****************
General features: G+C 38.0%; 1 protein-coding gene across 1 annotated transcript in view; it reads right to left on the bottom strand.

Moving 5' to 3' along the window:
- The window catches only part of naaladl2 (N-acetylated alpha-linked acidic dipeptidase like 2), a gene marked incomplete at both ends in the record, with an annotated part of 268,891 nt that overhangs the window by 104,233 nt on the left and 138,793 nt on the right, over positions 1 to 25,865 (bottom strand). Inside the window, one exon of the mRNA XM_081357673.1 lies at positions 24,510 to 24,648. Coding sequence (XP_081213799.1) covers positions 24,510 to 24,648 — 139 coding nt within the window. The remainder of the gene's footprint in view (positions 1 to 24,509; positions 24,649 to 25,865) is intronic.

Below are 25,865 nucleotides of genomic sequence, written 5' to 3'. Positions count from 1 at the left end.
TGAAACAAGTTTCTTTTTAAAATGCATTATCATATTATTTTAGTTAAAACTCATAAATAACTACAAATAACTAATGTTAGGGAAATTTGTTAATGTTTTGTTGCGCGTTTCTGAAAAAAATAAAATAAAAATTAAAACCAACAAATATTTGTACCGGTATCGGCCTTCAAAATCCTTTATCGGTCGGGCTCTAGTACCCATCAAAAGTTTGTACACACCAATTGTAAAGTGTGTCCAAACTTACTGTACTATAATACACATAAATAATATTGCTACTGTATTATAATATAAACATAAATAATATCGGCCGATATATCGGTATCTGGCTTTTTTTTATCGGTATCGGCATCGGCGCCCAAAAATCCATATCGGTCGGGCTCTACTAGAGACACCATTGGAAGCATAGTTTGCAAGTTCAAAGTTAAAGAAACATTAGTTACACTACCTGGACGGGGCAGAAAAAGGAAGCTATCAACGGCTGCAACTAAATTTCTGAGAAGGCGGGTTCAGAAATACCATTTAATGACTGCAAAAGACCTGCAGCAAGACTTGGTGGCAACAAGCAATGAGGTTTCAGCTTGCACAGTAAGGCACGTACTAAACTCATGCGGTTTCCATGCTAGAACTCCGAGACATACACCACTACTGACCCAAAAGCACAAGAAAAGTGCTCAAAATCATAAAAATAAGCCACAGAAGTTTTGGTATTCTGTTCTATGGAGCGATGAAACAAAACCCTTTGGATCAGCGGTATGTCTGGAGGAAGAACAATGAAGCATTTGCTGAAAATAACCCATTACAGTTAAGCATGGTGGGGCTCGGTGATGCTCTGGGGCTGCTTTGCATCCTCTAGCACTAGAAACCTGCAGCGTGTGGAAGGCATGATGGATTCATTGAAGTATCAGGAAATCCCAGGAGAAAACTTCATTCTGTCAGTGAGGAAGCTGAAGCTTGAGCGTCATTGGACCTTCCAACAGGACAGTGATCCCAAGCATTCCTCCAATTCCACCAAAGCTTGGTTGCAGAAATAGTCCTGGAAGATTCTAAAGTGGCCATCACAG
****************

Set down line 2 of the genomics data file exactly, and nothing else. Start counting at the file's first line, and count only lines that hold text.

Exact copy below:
Moving 5' to 3' along the window: